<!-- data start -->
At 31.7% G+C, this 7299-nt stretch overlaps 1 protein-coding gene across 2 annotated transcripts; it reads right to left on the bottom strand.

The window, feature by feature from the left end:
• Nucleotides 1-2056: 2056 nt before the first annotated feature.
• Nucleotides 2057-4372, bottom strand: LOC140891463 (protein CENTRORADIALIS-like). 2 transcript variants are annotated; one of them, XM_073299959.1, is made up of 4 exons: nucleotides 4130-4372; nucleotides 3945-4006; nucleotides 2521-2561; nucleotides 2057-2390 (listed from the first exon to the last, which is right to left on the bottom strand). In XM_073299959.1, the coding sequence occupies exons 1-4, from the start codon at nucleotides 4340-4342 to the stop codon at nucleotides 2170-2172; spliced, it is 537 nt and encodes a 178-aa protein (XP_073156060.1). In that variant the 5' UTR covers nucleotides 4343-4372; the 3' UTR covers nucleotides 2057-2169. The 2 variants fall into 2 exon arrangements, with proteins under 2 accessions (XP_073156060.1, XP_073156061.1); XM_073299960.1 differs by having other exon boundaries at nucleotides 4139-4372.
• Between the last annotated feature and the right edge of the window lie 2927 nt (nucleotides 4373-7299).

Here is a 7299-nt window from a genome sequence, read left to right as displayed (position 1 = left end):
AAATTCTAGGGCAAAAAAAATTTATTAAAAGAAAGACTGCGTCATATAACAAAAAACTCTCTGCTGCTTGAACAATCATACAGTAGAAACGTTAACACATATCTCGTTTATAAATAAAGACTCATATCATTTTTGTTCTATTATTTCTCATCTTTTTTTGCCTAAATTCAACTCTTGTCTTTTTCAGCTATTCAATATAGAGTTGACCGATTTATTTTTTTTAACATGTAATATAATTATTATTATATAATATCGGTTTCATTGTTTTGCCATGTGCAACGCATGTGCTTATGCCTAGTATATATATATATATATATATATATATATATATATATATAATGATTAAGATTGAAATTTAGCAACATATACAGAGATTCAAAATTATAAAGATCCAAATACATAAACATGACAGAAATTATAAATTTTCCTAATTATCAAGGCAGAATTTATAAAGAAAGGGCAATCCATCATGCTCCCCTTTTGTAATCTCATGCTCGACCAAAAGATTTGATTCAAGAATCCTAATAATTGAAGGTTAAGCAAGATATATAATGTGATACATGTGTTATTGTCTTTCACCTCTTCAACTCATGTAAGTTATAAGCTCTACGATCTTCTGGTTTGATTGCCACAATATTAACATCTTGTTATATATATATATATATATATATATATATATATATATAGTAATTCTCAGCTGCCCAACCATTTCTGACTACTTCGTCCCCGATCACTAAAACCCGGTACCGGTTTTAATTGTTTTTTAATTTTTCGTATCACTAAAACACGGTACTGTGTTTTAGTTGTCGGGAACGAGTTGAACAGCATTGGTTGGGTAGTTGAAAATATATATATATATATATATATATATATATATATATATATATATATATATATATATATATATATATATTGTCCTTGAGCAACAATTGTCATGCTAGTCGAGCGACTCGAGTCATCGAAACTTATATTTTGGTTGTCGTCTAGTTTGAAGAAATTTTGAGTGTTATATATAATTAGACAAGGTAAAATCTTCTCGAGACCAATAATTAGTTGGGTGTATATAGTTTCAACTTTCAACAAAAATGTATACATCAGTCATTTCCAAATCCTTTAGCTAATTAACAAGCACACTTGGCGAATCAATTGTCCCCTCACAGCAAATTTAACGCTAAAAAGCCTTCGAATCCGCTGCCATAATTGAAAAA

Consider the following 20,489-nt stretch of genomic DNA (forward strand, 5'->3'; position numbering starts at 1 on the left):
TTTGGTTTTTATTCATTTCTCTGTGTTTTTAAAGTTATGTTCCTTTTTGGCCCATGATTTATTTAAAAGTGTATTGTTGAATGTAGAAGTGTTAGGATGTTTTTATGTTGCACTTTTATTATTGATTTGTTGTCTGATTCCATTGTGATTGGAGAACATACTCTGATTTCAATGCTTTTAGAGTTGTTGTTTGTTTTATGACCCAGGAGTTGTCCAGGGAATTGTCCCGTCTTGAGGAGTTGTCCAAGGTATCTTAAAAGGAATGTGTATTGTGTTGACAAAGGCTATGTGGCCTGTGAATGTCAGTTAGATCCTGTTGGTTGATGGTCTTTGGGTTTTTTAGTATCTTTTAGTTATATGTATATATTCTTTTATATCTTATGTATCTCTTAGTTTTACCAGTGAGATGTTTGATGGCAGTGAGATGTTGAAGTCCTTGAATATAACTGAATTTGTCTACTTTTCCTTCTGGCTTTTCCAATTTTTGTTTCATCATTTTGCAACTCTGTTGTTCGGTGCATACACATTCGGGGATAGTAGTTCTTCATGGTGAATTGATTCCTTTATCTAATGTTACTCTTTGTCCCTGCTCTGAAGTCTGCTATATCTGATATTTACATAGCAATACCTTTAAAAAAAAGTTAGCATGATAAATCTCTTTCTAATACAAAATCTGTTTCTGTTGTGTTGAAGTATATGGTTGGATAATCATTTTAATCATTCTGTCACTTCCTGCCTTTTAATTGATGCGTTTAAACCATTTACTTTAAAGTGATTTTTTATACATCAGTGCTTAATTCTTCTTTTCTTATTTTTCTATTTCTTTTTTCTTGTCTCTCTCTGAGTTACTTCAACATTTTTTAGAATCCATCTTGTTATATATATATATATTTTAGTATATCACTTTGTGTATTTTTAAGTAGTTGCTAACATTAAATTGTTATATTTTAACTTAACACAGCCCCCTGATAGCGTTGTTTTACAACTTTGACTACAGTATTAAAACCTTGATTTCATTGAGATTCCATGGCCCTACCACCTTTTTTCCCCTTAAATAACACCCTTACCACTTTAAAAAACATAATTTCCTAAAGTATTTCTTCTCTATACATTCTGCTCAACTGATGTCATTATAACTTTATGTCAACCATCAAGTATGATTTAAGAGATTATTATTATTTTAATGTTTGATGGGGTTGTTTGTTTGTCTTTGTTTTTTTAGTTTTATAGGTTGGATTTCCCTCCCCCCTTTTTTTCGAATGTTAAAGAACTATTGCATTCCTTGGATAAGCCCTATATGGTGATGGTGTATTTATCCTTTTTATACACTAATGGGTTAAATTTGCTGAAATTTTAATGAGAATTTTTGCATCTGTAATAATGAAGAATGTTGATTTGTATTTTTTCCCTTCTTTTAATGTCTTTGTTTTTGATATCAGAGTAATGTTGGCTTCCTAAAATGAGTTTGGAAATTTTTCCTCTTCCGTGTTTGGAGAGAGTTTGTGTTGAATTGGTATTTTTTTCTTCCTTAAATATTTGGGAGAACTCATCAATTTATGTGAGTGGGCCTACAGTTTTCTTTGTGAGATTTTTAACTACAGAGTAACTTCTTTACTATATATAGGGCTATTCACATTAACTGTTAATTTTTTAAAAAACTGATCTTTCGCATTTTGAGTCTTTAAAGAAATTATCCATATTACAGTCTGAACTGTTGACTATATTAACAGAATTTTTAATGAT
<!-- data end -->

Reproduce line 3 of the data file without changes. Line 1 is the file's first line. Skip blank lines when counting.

• Nucleotides 1-2056: 2056 nt before the first annotated feature.